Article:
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Inspection carried out on 25 October 2017

During a routine inspection

This unannounced comprehensive inspection took place on 25 and 26 October 2017.

Clifton Lodge is registered to provide accommodation, care and support for up to 14 older people. At the time of the inspection there were 13 people living at the home. There was a registered manager employed at the service. A registered manager is a person who has registered with the Care Quality Commission to manage the service. Like registered providers, they are ‘registered persons’. Registered persons have legal responsibility for meeting the requirements in the Health and Social Care Act 2008 and associated Regulations about how the service is run.’

Our previous inspection of the home, completed in August 2016 identified some areas where improvements were required. These included the providers recruitment processes, staff knowledge of safeguarding processes, correct application of The Mental Capacity Act 2005, staff training and quality assurance systems. At this inspection we found the provider had implemented a range of systems to ensure the shortfalls previously identified were addressed.

People told us they were well cared for and said they felt safe living at the home. Staff were aware of what constituted abuse and the actions they should take if they suspected abuse. Relevant checks were undertaken before new staff started working at the service which ensured they were safe to work with vulnerable adults.

Staff had the right skills and training to support people appropriately. Staff had completed or were in the process of completing The Care Certificate, which is a nationally recognised set of standards for health and social care workers.

People told us they felt there were enough staff available on each shift to care for them well. Staff felt well supported by the management team and received regular supervision sessions.

Pre-admission assessments were completed prior to people moving into the home. People’s risks were assessed and plans developed to ensure care was provided safely. Accidents and incidents were monitored to ensure any trends were identified to enable action to be taken to safeguard people.

Medicines were handled appropriately and stored securely. Medicine Administration Records (MAR) were signed to indicate people’s prescribed medicine had been given.

People were referred to health care professionals as required. If people needed additional equipment to help them mobilise and keep them safe and comfortable this was readily available.

The manager was aware of their responsibilities in regard to the Deprivation of Liberty Safeguards (DoLS). These safeguards aim to protect people living in care homes and hospitals from being inappropriately deprived of their liberty. These safeguards can only be used when there is no other way of supporting a person safely. Staff had an understanding of the Mental Capacity Act 2005 (2005) and how it applied to their work.

Staff ensured people’s privacy and dignity was protected. People received personalised care from staff who were responsive to their needs and knew them well. Staff created a relaxed, friendly atmosphere which resulted in a calm and cheerful culture in the home.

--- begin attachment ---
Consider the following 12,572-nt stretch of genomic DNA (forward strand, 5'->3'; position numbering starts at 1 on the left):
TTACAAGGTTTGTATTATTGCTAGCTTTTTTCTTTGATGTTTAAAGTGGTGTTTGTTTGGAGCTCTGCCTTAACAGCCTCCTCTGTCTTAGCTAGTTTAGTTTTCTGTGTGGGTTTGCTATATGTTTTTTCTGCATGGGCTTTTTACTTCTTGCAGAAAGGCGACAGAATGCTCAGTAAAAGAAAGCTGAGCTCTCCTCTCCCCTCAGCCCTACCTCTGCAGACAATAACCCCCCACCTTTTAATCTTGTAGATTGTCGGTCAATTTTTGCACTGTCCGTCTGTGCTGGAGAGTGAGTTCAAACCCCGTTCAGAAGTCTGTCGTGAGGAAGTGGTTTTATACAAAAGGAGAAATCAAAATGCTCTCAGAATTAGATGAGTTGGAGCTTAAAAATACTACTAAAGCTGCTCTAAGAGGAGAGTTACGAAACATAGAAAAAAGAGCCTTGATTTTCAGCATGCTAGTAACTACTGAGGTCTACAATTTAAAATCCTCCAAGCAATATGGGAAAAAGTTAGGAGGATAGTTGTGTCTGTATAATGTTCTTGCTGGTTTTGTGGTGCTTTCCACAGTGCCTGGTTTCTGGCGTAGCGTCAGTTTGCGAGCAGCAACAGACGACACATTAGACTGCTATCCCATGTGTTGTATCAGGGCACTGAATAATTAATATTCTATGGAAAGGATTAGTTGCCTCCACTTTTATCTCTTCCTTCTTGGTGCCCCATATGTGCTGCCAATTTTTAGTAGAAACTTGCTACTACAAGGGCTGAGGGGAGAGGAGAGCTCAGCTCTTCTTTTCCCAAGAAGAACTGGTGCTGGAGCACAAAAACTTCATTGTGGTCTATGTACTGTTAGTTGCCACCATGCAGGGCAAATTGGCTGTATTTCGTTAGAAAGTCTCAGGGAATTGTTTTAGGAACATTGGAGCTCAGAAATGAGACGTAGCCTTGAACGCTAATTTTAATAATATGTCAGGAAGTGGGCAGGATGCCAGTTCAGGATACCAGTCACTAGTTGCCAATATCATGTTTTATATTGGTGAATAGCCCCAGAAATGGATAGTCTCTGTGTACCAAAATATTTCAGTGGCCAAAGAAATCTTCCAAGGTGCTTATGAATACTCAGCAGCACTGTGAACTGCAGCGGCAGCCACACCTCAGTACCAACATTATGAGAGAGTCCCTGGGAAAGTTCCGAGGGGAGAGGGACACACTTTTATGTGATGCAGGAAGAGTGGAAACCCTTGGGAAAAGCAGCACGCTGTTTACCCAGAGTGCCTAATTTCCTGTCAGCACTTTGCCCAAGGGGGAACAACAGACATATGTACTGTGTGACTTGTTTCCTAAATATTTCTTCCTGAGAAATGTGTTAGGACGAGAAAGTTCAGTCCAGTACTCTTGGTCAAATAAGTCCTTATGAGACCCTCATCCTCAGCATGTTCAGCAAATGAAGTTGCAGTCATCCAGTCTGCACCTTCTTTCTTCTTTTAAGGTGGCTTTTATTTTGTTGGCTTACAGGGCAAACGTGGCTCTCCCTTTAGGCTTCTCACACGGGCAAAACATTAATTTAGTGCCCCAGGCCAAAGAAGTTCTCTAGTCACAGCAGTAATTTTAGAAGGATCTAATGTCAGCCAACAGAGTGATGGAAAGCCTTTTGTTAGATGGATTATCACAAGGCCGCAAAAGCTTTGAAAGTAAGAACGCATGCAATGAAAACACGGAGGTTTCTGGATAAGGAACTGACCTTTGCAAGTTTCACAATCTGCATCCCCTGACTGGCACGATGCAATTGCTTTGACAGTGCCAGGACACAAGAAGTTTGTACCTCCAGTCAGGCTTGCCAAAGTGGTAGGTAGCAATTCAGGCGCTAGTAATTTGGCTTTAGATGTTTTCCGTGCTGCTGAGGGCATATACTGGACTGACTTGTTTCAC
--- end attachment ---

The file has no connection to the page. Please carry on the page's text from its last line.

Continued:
People knew how to make a complaint and felt confident they would be listened to if they needed to raise concerns or queries. The provider sought feedback from people and changes were made if required.

People told us they felt the service was well led, with a clear management structure in place. Relatives told us they were always made to feel welcome at any time and felt fully involved and consulted in the care of their relative.

There were systems in place to drive the improvement of the safety and quality of the service.

Inspection carried out on 3 August 2016

During a routine inspection

This inspection took place on 3 August 2016. It was carried out by one inspector.

Clifton Lodge provides accommodation and personal care for up to 14 older people. There were 13 people living in the home at the time of our visit.

There was a registered manager. A registered manager is a person who has registered with the Care Quality Commission to manage the service. Like registered providers, they are ‘registered persons’. Registered persons have legal responsibility for meeting the requirements in the Health and Social Care Act 2008 and associated Regulations about how the service is run.

People had their risks assessed and plans were developed to ensure care was provided for people safely. When people’s risks changed their risk assessment was reviewed however the documentation was not always clearly updated so that the most up to date care plan reflected the current risk assessment. This meant people were at risk of not receiving safe care and support.

The provider had recruited five new staff. One new member of staff did not have all the appropriate pre-employment checks carried out to ensure they were suitable to work with vulnerable adults. The registered manager told us they had taken precautionary measures to ensure the member of staff did not work with people unsupervised. However they had not completed a risk assessment and could not evidence the actions they had taken during our inspection.

The registered manager told us that there had been challenges earlier on in the year when they had staff vacancies. The implications of this were they had to provide hands on care and had fallen behind with maintaining and updating records. They told us they had since appointed a senior care worker who supported them with day to day management of the home; they told us they were in the process of working through a back log and were confident all records would be updated as needed.

The registered manager had not always followed correct processes when making a decision in a person’s best interests. This meant that the person’s rights had not been fully protected to ensure that care was provided in the least restrictive way. The registered manager had made appropriate applications to the local authority for Deprivation of Liberty Safeguards (DoLs).